October 01, 2019
Hunters with tags for elk, deer, and pronghorn in western states this fall can expect to find decent number of animals, with a few notable exceptions, and thanks to game-management practices, sportsmen have a decent chance at bringing home a trophy.
How do I know? I asked.
I don’t know the figures on how many hunters call state big-game experts before a hunt, but if there’s anyone who knows what’s going on in every game-management unit, it’s the boots-on-the-ground game biologists, managers, and specialists. They know numbers, and they have a good idea how many trophy-class animals are out there and where they’re most likely to be. Some spoke in specifics, some in generalizations, but they answered every question. And everyone had nuggets of advice.
“In general, overall population trends for elk, mule deer, Coues deer, and pronghorn are stable across the regions and the state,” said Andrew Jones, game program data manager for the Arizona Game and Fish Department.
For elk, Jones said, Arizona Units 1, 9, 10, and 23 have hunt objectives designed to provide abundant older-age-class elk albeit a limited number of tags. “Areas that have higher permit levels are often under utilized and provide great opportunity to just come and hunt Arizona, for both bull and cow elk, without waiting for a significant amount of time to hunt some higher ‘publicized’ areas,” he said.
For mule deer, look at Arizona Units 12A, 12B, 13A, 13B, 3A, 3C, 17A, 45A, 45B, and 45C for older deer. “Mule deer hunting has increased in difficulty across the state and are similar to challenges known in other western states experiencing prolonged drought, competition from elk and whitetail deer, habitat loss and degradation,” said Jones.
However, quality hunts “beyond the well-known Kaibab Plateau and Arizona Strip can be found in game-management units around Prescott and geographically moving southeast toward Globe.”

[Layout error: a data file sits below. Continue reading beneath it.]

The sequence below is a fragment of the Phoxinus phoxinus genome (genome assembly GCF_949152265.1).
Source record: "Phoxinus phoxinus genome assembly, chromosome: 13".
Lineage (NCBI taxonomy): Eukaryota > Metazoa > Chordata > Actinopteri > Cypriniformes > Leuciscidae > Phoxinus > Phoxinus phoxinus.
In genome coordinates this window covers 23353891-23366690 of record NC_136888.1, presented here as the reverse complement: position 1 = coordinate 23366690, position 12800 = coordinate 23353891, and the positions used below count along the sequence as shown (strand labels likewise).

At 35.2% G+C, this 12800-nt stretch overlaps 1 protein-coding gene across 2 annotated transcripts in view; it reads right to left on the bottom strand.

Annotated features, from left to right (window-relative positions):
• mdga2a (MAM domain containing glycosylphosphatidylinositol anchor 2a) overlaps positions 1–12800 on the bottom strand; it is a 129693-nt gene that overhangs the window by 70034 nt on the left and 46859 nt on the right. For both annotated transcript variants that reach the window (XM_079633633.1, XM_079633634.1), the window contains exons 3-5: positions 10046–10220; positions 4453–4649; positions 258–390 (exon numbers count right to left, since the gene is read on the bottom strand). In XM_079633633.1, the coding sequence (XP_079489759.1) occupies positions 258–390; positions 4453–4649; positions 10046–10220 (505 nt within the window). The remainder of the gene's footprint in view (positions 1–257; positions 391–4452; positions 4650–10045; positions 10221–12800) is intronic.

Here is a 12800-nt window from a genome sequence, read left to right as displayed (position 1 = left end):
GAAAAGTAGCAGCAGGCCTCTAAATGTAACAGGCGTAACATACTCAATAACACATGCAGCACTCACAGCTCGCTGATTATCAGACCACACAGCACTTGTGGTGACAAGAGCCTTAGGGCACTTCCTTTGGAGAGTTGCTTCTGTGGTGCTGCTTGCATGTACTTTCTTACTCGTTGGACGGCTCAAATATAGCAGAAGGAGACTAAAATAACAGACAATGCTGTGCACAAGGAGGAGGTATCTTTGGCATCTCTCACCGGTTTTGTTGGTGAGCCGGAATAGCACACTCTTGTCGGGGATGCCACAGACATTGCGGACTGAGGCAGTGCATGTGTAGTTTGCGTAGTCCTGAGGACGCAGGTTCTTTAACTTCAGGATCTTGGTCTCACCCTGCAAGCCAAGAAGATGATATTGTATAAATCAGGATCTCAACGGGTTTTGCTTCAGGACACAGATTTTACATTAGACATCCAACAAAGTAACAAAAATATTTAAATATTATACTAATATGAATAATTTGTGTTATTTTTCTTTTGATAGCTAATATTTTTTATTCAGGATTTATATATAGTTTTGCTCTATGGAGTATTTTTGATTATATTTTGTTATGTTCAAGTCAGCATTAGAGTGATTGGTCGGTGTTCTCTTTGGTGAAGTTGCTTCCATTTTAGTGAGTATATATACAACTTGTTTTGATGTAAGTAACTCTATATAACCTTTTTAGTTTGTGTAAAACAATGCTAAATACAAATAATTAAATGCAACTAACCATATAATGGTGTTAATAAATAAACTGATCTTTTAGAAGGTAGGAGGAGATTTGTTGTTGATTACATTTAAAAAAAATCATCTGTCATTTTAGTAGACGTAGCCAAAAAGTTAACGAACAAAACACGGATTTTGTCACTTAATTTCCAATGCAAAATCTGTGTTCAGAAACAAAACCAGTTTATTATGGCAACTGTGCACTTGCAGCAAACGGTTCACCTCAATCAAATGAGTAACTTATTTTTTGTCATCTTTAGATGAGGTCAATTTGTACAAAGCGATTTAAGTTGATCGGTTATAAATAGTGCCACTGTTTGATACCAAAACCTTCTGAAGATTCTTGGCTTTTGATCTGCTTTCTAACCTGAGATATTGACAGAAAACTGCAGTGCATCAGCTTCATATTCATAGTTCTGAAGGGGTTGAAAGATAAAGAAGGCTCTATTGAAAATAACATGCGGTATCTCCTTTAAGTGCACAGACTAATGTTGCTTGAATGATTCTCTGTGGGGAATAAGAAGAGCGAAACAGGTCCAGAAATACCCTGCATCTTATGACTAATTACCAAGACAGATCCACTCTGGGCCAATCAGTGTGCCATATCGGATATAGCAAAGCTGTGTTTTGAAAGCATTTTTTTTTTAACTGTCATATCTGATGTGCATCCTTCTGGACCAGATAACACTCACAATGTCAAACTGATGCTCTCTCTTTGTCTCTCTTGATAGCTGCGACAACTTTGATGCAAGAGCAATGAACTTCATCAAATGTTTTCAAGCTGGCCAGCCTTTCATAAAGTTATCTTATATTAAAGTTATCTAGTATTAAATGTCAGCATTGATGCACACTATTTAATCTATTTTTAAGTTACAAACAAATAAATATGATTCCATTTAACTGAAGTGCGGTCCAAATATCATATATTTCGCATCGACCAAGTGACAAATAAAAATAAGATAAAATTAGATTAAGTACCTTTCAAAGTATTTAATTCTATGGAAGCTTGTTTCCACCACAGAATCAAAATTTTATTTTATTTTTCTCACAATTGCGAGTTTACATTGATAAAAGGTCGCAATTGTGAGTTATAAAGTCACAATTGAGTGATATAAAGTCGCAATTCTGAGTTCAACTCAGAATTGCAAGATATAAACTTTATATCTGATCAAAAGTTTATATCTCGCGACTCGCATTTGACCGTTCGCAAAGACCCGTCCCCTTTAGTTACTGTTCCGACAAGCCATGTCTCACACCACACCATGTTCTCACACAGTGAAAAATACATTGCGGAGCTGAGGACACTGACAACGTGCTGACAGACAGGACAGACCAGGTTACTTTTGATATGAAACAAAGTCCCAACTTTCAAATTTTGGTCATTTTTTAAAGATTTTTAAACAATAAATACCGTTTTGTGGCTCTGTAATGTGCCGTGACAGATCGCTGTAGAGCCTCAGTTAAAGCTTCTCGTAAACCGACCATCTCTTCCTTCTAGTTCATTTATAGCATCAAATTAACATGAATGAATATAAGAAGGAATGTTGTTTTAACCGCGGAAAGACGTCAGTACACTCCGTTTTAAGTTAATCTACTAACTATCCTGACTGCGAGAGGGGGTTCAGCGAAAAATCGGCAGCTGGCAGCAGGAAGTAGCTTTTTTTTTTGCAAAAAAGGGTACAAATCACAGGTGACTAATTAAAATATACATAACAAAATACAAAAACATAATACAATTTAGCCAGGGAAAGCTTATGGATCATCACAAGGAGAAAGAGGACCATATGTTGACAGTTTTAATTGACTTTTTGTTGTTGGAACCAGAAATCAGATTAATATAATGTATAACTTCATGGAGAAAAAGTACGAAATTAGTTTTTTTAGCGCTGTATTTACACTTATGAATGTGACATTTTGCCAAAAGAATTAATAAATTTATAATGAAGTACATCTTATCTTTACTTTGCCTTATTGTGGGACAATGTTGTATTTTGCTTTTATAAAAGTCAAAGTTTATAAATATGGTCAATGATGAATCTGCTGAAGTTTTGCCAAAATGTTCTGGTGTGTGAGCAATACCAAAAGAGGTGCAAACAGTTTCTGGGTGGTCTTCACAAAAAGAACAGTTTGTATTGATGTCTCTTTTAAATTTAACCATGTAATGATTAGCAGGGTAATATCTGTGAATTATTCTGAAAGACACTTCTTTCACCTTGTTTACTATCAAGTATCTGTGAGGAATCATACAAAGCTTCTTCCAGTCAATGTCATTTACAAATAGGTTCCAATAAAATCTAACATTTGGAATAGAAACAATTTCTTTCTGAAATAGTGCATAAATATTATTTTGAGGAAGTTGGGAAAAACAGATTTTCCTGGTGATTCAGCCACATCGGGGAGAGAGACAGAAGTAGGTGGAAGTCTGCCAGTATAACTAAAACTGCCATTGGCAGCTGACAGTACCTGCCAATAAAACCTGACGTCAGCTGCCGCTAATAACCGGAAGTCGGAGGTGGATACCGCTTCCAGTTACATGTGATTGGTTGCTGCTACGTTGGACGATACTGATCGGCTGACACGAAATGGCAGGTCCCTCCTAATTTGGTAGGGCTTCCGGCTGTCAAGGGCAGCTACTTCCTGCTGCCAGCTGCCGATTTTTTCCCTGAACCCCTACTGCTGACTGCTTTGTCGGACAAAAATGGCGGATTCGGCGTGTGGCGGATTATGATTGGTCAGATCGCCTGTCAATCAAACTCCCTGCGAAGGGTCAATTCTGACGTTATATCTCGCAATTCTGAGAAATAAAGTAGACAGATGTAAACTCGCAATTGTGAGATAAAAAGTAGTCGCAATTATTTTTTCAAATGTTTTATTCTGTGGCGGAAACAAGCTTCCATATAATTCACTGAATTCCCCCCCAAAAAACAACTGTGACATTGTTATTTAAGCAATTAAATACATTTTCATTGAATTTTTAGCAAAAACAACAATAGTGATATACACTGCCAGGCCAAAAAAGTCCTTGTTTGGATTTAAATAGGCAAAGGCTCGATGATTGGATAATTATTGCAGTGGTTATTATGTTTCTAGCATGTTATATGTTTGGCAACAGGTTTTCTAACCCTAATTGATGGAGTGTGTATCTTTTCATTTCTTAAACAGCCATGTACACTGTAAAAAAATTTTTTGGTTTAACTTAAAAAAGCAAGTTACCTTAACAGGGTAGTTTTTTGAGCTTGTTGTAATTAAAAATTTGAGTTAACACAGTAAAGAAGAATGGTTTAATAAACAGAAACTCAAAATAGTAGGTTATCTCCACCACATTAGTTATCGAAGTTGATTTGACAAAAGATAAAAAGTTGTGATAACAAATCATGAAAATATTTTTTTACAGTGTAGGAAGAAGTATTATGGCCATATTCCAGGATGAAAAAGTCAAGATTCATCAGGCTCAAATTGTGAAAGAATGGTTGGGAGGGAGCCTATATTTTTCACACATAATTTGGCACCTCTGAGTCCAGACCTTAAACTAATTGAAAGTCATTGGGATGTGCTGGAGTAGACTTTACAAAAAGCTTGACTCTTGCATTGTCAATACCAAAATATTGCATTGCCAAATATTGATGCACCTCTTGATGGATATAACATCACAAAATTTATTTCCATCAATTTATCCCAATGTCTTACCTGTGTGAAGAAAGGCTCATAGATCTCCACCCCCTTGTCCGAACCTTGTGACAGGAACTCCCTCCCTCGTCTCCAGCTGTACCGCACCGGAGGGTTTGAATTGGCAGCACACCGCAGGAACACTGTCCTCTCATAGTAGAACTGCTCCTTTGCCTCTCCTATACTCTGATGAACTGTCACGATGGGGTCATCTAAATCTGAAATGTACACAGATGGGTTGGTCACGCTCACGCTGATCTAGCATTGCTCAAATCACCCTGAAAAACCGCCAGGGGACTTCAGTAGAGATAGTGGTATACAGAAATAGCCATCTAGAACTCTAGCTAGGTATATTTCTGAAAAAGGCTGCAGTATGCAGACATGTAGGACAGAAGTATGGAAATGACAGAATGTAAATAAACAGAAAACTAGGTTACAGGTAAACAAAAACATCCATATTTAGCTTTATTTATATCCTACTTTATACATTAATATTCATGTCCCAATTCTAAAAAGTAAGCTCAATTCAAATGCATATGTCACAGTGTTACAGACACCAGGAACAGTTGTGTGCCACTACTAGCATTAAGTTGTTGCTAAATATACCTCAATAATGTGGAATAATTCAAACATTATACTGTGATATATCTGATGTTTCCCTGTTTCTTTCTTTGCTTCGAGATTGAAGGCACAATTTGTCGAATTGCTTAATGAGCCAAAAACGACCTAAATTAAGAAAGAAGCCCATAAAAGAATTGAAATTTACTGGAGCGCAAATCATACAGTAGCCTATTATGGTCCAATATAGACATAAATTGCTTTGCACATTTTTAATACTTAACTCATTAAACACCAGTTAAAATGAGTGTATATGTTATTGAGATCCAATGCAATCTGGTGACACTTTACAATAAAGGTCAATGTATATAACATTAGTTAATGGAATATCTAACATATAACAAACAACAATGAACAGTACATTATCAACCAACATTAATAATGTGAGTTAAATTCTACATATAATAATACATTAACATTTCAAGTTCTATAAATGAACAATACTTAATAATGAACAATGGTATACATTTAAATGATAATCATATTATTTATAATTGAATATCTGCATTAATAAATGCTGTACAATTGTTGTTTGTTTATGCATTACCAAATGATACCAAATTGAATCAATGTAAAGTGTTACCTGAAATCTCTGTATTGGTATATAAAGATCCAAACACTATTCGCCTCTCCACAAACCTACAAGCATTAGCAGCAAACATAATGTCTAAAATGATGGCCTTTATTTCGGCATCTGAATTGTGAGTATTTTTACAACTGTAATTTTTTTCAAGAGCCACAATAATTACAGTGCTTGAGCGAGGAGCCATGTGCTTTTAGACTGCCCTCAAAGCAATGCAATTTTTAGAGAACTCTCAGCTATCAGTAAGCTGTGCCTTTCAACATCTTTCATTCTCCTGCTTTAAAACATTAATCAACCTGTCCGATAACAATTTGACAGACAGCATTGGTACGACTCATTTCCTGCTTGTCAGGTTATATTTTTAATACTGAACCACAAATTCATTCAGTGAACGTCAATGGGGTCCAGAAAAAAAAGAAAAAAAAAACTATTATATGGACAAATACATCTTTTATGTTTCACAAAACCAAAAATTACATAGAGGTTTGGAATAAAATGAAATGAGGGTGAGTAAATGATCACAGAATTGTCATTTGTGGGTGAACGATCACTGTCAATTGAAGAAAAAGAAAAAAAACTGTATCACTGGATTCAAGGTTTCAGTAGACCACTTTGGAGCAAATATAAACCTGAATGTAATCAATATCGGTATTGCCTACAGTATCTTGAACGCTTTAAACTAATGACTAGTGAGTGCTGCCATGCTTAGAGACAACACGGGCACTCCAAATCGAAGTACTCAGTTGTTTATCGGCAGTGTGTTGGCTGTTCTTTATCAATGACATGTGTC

Arizona is known for Coues deer, and that means Units 6A, 23, 30B, 31, and 36C and also the Region 5 area around Tucson. “Most of these units provide above-average densities of white-tailed deer and abundant tags,” said Jones. “Don’t let the fears of activity along the Mexico border limit the potential enjoyment of this hunt.”
Pronghorn are widespread throughout public and private lands. However, the bad news is that Arizona issues fewer than 750 permits annually. The good news is that if you get one the opportunity for a quality hunt is high.
“Generally, elk populations are rising and deer and pronghorn remain steady,” said Sara DiRienzo, public outreach specialist for the Wyoming Game and Fish Department. “Going into this year, hunting is projected to be very good. Our primary focus for big-game management is on the health of the herd in both quantity and quality. Because we don’t have specific management plans for growing trophies, it would be subjective to recommend specific areas.”
She said studying drawing odds as outlined in the online Game and Fish Department Hunt Planner “would quickly tell the story of the most popular areas for pursuing game.”
Tip No. 1: Don’t overlook areas dominated by private land, advised DiRienzo. The Access Yes program “opens hunting space because of collaboration with private landowners and can unlock thousands of acres.”